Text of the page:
A final thing to mention is that there are far more two page spreads in this book than the previous Bestiaries, creating room for even more fantastic flavour material which draws heavily on real world mythology and provides plenty of ideas of how to use the creatures in a campaign. The flavour material has always been my favourite part of any monster book, as it is the flavour which makes each monster different and memorable to encounter, and it was great having so much of that in this book (apart from for the dragons but that is a long standing issue with how dragon stats are presented taking up a lot of space)

Overall this is a fantastic book and I highly recommend buying it.


Amazing

5/5

Having used monsters from this already, this book will keep giving. Amazing monster designs all around.


Quite Possibly the Best of All the Bestiaries

5/5

For an explanation of how I use the five star review method, see my entry on So What's the Riddle Like Anyway? HERE.

Bestiaries have three purposes: first, to provide adversaries for the player characters in the game; second, to help GMs with building their worlds and populating them with potential allies as well as threats, creating legends to draw adventurers in to the plots they’ve contrived; and third, to entertain the reader with a list of fantastic creatures both baleful and benign to stimulate their imagination, as well as beautiful artwork to please the soul.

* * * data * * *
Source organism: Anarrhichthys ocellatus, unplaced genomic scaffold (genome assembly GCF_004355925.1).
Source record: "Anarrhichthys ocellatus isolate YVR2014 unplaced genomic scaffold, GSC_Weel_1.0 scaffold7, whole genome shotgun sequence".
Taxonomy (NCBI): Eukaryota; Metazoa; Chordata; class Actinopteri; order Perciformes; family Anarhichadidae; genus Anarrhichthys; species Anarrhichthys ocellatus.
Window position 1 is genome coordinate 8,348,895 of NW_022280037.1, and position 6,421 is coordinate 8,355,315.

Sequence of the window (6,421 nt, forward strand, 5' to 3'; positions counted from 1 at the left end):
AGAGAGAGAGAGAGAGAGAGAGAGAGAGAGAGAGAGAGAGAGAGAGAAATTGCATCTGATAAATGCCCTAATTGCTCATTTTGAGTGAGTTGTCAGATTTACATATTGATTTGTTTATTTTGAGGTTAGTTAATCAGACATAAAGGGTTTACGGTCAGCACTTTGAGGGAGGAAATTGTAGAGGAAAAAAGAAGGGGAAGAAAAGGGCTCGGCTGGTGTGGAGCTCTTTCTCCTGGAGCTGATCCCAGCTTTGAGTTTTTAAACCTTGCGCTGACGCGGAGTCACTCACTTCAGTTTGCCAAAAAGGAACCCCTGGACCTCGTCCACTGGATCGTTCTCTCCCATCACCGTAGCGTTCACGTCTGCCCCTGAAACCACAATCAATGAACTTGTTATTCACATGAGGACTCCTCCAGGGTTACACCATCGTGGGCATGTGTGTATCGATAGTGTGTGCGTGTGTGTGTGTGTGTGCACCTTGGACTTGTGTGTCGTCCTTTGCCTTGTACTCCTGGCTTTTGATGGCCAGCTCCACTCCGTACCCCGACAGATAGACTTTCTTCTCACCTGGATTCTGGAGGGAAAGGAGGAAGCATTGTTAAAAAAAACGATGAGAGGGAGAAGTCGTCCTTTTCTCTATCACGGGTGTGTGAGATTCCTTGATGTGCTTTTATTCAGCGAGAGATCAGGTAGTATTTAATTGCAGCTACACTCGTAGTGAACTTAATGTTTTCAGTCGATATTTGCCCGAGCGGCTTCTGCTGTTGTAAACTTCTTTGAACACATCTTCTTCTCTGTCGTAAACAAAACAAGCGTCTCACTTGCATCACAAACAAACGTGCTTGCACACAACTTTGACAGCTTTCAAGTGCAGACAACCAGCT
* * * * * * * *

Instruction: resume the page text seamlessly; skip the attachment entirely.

This is the sixth Bestiary put out by Paizo for their Pathfinder RPG and some would rightfully point out that there are now more monsters in existence for this game than could reasonably be encountered in any campaign. Is there such a thing as too many monsters? Let’s take a look.